2. If your new launch is similar to one learners have experienced in the past, do not start from the beginning. Use the knowledge they already have—tell them what is the same, and what is different, from what they already know. Reinforce their current knowledge, and focus your repetition and practice on the new or changed information or skills.
  3. When you have a large volume of information to teach, give them time to learn it. Weave the information together to increase retention: teach a new concept, then harken back to a previous concept, then reinforce the new one and move on to a different idea. Make sure you have time to repeat and use the information. It is tempting to touch on each concept once and move on because you have “so much to cover.” Do not give in to temptation! In most cases, mentioning something once makes the teacher feel better, but it does nothing for the learner. They forget unless they repeat, use, and get feedback.
  4. Use stories, not bullets, to help learners learn. Can you create a metaphor for your key product concept? Do you have customer success stories to share? Can you create a learning agent to guide the learner through the launch? Give learners a story to connect the product to real usage!
  5. Prelaunch training used to be dry—a set of fact sheets or a series of research results. Facts and research results are often critical to product launch success, yes. But putting them in the context of product success, customer problems and needs, and real-world results takes dry fact and ignites it into memorable learning.

Launch Training:

  1. Whether gathering sales reps for a company-wide meeting or conducting smaller training events, remember that one experience rarely creates lasting change. A launch meeting alone is less successful than a series of events that help learners incorporate the learning into their daily sales or support routines.
  2. Make sure the launch event is a learning event as well as an excitement and entertainment event. Hype only lasts until the next hype; learning creates lasting change.

Post-Launch Training:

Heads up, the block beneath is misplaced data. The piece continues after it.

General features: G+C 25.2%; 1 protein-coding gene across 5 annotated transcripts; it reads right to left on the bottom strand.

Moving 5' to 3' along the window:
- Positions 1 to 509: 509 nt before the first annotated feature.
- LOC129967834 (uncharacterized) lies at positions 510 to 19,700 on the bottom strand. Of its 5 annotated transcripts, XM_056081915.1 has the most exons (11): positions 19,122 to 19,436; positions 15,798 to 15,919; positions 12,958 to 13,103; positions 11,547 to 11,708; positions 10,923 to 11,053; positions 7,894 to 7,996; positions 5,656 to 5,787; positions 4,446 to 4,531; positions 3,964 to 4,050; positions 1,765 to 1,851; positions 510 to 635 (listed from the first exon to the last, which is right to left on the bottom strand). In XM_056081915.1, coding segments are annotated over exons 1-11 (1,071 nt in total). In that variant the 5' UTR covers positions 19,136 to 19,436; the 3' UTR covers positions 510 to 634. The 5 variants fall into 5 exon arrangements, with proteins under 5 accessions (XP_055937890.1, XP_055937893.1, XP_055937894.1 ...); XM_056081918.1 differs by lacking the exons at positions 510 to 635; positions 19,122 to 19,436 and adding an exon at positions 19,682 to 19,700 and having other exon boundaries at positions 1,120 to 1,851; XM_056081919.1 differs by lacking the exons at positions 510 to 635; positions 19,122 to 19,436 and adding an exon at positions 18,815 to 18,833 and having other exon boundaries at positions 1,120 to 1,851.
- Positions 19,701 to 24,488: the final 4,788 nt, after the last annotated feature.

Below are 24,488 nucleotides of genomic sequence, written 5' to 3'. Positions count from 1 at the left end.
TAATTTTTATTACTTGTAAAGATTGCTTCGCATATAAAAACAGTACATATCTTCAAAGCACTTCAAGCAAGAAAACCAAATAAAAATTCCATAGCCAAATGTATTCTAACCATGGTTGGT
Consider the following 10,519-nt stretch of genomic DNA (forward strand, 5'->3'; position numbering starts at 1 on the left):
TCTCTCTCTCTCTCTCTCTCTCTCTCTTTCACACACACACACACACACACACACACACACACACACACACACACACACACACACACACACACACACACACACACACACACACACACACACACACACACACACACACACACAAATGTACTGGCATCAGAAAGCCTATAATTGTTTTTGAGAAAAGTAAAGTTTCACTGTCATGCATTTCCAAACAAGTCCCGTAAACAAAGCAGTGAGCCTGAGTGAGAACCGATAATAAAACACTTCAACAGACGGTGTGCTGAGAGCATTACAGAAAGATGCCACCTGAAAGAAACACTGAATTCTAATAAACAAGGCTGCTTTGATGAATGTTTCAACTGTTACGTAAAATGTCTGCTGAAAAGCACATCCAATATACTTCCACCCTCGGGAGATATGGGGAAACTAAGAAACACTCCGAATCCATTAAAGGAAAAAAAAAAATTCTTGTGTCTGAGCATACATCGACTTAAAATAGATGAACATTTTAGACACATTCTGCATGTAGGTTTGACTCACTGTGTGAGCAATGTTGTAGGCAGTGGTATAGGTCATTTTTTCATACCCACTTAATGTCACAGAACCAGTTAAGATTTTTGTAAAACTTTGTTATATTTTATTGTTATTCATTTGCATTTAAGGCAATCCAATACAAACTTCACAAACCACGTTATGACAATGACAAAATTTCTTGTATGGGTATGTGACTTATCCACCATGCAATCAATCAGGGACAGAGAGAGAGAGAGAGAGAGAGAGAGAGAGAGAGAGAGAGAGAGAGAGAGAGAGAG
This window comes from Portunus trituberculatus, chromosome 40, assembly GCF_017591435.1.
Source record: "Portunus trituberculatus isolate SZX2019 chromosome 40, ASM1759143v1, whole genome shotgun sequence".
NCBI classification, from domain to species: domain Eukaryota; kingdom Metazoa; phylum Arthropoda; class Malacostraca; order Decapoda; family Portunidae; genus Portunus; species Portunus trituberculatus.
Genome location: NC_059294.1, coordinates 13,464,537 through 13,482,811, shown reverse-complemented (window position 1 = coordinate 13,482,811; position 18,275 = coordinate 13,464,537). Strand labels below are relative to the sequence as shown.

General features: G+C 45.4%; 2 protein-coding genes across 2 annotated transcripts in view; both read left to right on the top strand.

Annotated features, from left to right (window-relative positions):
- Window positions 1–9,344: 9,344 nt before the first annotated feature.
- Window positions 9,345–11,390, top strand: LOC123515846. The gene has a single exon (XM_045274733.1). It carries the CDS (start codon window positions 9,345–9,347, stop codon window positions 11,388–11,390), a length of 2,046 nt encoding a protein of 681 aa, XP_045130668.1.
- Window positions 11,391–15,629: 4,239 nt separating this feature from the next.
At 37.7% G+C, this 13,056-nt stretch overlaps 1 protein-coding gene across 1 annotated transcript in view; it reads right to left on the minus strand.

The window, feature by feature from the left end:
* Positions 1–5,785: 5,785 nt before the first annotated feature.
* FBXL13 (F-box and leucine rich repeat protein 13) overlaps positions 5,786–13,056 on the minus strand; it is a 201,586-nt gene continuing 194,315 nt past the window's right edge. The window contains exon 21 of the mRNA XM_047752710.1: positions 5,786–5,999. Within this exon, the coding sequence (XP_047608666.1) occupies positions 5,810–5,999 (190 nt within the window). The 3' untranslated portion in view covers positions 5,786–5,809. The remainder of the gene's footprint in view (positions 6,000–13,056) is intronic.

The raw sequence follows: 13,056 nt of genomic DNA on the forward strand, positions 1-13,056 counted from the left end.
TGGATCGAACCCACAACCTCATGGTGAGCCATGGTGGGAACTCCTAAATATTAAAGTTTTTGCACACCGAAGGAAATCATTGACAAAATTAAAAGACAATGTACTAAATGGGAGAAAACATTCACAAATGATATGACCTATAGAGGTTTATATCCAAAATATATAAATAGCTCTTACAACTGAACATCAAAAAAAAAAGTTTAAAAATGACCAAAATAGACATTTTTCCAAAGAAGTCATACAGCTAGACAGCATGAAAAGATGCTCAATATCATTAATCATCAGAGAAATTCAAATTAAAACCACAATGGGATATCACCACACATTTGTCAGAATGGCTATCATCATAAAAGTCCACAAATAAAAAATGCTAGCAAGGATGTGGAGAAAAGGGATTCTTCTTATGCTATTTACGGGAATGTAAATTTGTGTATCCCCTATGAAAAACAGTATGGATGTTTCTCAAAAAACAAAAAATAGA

1. Post-launch training is better called “using launch information.” If the first use is long after the launch event is over, how do learners practice between the event and real life? What normal events—meetings, training, conversations, newsletters—incorporate the new information and skills? How can reinforcement become part of the way you do business?
  2. If your product launch is delayed after training, what are you doing to keep the information in memory? Do your learners need to retrieve it and use it on a regular basis? Are you expanding their knowledge base and skill level as you learn more in anticipation of your launch? Or, if they do forget, how will you reestablish their learning later?
  3. What are you doing to support the efforts of local leaders? What are their learning priorities, and how are you making them happen?
  4. As you begin launch planning, think about follow-up systems. Is a key skill finding information after launch quickly? If so, build the support system first and incorporate using it into every aspect of the launch… don’t just save it as an afterthought.

Designing a Product Launch Curriculum

This is an excerpt from our white paper, Learning Solutions and Your Product Launch: The Secret to Success. Here is a section on designing product launch curriculums:


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Designing the curriculum

Every launch curriculum is different, and has different needs based on what learners currently know, what the product is, etc. For some companies, the launch training begins years before the launch meeting, as the audience needs to learn a variety of foundational information before they even get to the new product information. In other cases, the launch training happens in a compact window right before the product launches in the market.

Many companies define a launch with the internal launch meeting: an event several weeks or months before the external launch that gets sales representatives and others ready for the external launch. Given the “launch meeting” model, we find that there are three phases to the launch training that help ensure success.

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Prelaunch training

Prelaunch training establishes fundamental facts, processes and knowledge. Take learning facts out of the launch meeting itself – it is not the best use of the face-to-face environment. This phase should also focus on facts that learners need to know, not look up – if they can look it up, teach them the skill of looking it up, and give them the right tools to do so quickly. Don’t waste your time having them memorize things that don’t have to be memorized.